Can I Keep My Home After Filing for Bankruptcy?

Most homeowners who declare bankruptcy, seeking debt relief and peace of mind, keep their homes throughout the process. Some, unfortunately, are not as lucky, losing their homes to foreclosure.

Keeping your house may be your biggest worry before filing for bankruptcy. This article will give you helpful information on what to expect in trying to keep your home after bankruptcy.

What Determines Whether I Keep My Home After I File for Bankruptcy?

The decision to declare bankruptcy often comes at an overwhelming time. If you're thinking about declaring bankruptcy, chances are you're worried about how you can manage all your finances now and in the future.

These factors will help the bankruptcy court determine whether you can keep your home in bankruptcy proceedings:

  • The chapter of bankruptcy you file
  • Secured debt (a home mortgage) and unsecured debt (such as credit cards and medical bills)
  • The amount of equity you have paid into your mortgage
  • Your financial situation, such as whether you own any real estate
  • Whether you can afford your monthly mortgage payments while facing debt

Consider the Type of Bankruptcy You File

You can file two types of bankruptcies as a consumer: Chapter 7 and Chapter 13. The two have many differences, but the significant difference is the bankruptcy exemptions to which you are entitled.

The federal government assumes that:

  • Everyone must try to pay off their debt
  • If someone has “excessive" property, they should sell it to pay off their debt

However, bankruptcy is designed to give you a fresh start, not to leave you impoverished. Several federal exemptions and state exemptions exist as a result. This means if your property is worth less than a particular dollar amount, you can keep it.

Chapter 7 (liquidation bankruptcy) exemptions are much lower, are stricter, and offer less flexibility than a Chapter 13 plan's exemptions. So if you file for Chapter 13 bankruptcy, you are much more likely to keep your house and remove any potential second mortgages than if you file for Chapter 7. A Chapter 13 bankruptcy lets you catch up on missed payments with a new repayment plan.

Consider the Equity You Have in Your House

Don't worry, Chapter 7 filers: There are still ways you can keep your house. When deciding whether your house is exempt under a Chapter 7 bankruptcy, the trustee only considers the equity in your house.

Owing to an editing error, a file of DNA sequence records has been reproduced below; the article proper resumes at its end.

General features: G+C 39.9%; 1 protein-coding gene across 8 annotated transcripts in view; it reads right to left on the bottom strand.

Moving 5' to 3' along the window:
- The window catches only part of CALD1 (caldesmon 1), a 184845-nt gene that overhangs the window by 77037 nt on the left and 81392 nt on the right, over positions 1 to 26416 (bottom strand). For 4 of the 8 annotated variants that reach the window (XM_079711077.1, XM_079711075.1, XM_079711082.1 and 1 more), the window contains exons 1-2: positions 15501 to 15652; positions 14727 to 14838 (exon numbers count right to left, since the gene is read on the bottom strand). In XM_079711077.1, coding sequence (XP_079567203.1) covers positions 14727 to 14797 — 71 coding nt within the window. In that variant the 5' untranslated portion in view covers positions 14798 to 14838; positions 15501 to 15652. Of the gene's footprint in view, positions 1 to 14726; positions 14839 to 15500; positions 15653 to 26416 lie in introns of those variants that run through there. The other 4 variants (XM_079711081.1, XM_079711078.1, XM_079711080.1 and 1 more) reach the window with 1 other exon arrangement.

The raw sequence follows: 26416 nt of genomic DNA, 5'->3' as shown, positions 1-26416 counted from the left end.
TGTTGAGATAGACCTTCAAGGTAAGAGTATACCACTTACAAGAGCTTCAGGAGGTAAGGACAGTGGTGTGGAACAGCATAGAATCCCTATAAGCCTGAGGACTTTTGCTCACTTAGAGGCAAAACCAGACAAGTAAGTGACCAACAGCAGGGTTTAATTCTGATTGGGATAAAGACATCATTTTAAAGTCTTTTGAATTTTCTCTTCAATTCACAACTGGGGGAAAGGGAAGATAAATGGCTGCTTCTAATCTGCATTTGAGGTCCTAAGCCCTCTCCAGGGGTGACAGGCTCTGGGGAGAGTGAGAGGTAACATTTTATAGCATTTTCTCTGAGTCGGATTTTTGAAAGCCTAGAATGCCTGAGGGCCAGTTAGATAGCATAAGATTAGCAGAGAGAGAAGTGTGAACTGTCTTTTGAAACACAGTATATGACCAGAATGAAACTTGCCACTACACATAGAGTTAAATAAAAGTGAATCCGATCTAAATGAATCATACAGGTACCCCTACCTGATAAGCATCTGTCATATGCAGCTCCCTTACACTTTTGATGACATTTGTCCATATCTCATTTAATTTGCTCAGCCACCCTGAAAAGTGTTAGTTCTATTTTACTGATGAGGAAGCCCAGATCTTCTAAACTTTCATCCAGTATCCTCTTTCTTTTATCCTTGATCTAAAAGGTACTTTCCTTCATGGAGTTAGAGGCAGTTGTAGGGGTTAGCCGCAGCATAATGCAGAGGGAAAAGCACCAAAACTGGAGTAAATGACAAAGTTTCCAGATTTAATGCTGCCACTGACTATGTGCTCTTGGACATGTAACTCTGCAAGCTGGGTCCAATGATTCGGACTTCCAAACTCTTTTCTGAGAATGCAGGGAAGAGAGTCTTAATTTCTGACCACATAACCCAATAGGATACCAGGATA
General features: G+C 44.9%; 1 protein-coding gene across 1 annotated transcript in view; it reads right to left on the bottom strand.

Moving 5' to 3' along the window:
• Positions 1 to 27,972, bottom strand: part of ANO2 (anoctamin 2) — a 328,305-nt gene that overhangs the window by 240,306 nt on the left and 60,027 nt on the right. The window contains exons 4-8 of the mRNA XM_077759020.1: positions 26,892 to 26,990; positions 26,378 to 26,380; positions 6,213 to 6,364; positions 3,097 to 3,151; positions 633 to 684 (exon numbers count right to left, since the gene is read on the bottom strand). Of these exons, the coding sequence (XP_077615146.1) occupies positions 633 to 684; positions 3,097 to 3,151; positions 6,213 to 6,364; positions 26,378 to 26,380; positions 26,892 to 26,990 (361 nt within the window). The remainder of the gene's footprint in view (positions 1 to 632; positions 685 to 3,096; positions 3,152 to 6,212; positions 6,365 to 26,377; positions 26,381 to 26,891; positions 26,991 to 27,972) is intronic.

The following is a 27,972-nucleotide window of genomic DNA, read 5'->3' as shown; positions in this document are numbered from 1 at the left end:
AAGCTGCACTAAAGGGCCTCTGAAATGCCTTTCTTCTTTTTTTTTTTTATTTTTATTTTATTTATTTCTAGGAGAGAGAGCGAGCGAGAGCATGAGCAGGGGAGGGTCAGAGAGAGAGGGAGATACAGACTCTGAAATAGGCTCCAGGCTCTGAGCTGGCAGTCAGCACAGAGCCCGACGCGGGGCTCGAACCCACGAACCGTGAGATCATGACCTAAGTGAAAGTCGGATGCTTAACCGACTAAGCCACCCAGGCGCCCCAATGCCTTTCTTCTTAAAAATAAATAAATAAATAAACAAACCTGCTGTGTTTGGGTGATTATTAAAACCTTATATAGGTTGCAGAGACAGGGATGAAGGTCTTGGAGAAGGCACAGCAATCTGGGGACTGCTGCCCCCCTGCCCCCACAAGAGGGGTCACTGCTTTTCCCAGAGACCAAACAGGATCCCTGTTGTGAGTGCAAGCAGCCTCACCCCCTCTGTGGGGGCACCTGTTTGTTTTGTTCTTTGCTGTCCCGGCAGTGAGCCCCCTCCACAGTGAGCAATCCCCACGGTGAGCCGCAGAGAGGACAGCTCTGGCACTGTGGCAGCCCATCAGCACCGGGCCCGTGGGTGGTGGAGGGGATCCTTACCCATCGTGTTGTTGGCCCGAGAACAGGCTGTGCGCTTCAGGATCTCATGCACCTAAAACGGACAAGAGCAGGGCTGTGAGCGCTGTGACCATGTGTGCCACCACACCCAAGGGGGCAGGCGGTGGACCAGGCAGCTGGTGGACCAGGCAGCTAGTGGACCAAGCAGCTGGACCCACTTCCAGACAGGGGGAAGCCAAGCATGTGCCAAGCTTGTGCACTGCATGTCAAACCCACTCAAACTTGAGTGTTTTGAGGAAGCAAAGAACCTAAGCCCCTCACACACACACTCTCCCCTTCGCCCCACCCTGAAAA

Equity is the market value of your house minus the balance on your mortgages or home equity loans. Many bankruptcy filers have little or negative equity in their houses, so they are exempt and need not be sold in bankruptcy.

However, if you have nonexempt equity, you may be forced to sell your house to pay your debt or buy it back by paying the trustee the value of your house.

Consider if You Can Afford Your Mortgage Every Month

If you kept your house throughout the bankruptcy process, you can keep your home after your bankruptcy case comes to a close – as long as you continue to pay the mortgage.

It may be that after you are free of all the rest of your debt, you can afford the mortgage payments easily. If so, you'll be able to keep your house. However, the bank may eventually foreclose on your home if your income does not allow you to make your mortgage payments.

Bankruptcy filers in this situation must carefully consider whether they want to keep their home. Bankruptcy gives them a unique opportunity to walk away from the house and mortgage with no additional consequences in most cases. It may also be easier to get your financial life under control if large monthly mortgage payments do not burden you.

Consider the Homestead Exemption

The Homestead Exemption is a property tax break that homeowners can receive depending on the home's assessed value. In states like Florida, you can protect your house's entire value when you file for bankruptcy. Make sure to check the homestead exemption laws in your state before panicking.

Receive Bankruptcy Help From an Attorney to Keep Your Home

If you're caught in a financial tailspin, a lawyer familiar with the Bankruptcy Code can provide life-changing legal advice, even if you're facing the prospect of losing your home.

Contact a local bankruptcy attorney who is well-versed in your state's bankruptcy laws. They can help answer questions about keeping your home safe in the face of bankruptcy, Chapter 13 payment plans, a bankruptcy trustee, automatic stay, and more.

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